That's up to you, but if Matrix Brandy is going to behave differently from Sophie's BASICs I would have preferred it to issue an error in both cases rather than to truncate in both cases! The big risk with truncation, in my opinion, is that it can happen mid-way through a complex calculation and result in an answer that is wrong, but not so obviously so as to attract attention. That can make it potentially dangerous to use in some applications.

One of the major early commercial applications for BBC BASIC for Windows was SimpleEPOS (since discontinued) which was a Point-Of-Sale application for small retailers. Financial calculations should always be performed entirely in integers (since errors resulting from representing decimal fractions in floating-point binary can accumulate), typically of pence/cents or smaller denominations if required. I'm not suggesting it is likely, but undetected integer overflows are most undesirable in that kind of application!
You raise a very good point - adjusted.
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Re: Matrix Brandy BASIC VI for Linux with SDL: V1.22.6 released

Post by Soruk » Tue Jun 30, 2020 2:37 pm

I've merged the uint8 code on to mainline. Additionally, DELETE with no parameters now generates an error instead of nuking the program, and OLD now reports Unsupported, as it never worked properly and is rather pointless.
Valid combinations of DELETE include:
DELETE lineno
DELETE lineno, - deletes from lineno to end of program inclusive.
DELETE ,lineno - deletes from start of program to lineno inclusive.
DELETE startline,endline - deletes from startline to endline inclusive
DELETE , - deletes everything.

Note this is more permissive than ARM BBC BASIC (RiscOS, not Richard's BB4C for RasPi) which strictly only allows DELETE startline,endline.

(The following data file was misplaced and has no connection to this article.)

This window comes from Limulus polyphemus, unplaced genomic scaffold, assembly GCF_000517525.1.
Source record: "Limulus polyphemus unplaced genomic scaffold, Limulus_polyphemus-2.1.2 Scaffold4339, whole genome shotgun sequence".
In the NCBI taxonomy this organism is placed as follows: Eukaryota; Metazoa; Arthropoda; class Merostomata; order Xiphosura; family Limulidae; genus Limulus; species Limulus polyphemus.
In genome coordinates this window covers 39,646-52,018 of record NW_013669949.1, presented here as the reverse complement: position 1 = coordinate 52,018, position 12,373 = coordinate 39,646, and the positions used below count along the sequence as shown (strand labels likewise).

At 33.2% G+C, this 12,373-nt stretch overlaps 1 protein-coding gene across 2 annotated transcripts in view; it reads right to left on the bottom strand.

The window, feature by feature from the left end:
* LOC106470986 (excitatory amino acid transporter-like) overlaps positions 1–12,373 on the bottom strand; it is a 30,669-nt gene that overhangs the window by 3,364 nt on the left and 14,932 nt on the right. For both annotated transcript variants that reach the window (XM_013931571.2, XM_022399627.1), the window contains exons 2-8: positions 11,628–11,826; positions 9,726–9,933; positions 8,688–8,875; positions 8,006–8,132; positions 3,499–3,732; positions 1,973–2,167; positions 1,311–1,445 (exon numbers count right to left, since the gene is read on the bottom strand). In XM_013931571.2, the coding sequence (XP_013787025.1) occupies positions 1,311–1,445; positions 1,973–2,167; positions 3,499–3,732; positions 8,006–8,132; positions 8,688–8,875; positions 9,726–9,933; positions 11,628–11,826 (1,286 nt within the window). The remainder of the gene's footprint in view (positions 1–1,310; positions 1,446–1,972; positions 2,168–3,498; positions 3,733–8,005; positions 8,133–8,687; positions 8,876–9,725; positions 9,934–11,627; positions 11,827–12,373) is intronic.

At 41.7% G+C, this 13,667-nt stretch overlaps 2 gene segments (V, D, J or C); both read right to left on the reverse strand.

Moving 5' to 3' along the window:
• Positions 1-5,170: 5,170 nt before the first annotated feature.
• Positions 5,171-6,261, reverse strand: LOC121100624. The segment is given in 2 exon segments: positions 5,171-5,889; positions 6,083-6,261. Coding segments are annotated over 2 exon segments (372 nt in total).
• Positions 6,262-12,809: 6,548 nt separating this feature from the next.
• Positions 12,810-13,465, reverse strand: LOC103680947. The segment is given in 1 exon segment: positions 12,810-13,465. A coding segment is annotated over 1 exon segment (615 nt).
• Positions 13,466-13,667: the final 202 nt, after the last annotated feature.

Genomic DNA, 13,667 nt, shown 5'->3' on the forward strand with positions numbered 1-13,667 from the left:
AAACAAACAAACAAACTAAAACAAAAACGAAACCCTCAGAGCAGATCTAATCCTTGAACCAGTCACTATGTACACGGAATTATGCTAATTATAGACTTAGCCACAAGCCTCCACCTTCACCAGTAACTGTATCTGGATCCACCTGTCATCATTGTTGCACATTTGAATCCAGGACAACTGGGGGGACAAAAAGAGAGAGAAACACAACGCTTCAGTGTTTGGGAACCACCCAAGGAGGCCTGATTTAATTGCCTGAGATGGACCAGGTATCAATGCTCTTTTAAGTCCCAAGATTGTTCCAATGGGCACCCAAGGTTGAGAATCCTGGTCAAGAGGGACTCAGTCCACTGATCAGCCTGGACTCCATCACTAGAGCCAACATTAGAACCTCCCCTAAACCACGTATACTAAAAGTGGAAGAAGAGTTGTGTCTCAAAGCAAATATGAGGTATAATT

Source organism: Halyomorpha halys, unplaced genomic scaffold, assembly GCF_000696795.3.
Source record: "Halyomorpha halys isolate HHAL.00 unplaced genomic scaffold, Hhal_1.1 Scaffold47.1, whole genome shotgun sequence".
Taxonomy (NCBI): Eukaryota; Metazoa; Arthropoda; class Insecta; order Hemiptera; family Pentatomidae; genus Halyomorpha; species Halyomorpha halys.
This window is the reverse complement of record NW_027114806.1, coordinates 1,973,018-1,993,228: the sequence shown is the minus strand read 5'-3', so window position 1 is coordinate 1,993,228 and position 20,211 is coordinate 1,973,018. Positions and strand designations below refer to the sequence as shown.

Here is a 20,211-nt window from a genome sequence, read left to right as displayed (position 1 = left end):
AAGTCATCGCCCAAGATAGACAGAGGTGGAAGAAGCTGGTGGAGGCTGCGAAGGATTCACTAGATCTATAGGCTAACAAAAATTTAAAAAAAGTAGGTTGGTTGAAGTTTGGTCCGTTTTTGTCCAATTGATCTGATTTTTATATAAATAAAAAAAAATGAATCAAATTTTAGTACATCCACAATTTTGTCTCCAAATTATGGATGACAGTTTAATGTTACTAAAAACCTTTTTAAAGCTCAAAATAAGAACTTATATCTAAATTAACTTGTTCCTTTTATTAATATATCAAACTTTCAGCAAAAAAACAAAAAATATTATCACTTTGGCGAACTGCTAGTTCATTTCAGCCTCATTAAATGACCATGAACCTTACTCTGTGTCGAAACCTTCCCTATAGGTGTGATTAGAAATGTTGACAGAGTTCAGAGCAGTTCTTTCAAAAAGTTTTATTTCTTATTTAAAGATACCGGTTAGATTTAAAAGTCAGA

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Re: Matrix Brandy BASIC VI for Linux with SDL: V1.22.6 released

Post by Soruk » Tue Jun 30, 2020 5:25 pm

Another change is that Immediate mode commands (e.g. LIST, RUN, AUTO) can no longer be entered in lower case (it can be re-enabled at compile time with -DBRANDY_ALLOW_LOWERCASE_COMMANDS).

I've also rebuilt the nightlies for today's date.
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Re: Matrix Brandy BASIC VI for Linux with SDL: V1.22.6 released

Post by scruss » Tue Jun 30, 2020 6:24 pm

aww, the lower-case immediate mode commands were handy. I know that BBC BASIC is traditionally all about the shouting, but I so often forget the capslock. I know I can enable them, though, so I'm just whingeing.

On one of my systems, OLD is the command for LOAD.But it's a very old system: letter-number variables, IF .. GOTO (but no THEN or ELSE), -2048..2047 integer range, and the worst error reporting ever. The joys of 12-bit computing ...

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Re: Matrix Brandy BASIC VI for Linux with SDL: V1.22.6 released

Post by Soruk » Tue Jun 30, 2020 6:42 pm

scruss wrote:
Tue Jun 30, 2020 6:24 pm
aww, the lower-case immediate mode commands were handy. I know that BBC BASIC is traditionally all about the shouting, but I so often forget the capslock. I know I can enable them, though, so I'm just whingeing.

On one of my systems, OLD is the command for LOAD.But it's a very old system: letter-number variables, IF .. GOTO (but no THEN or ELSE), -2048..2047 integer range, and the worst error reporting ever. The joys of 12-bit computing ...

Code: Select all

export BRANDY_BUILD_FLAGS=-DBRANDY_ALLOW_LOWERCASE_COMMANDS
and rebuild.
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Re: Matrix Brandy BASIC VI for Linux with SDL: V1.22.6 released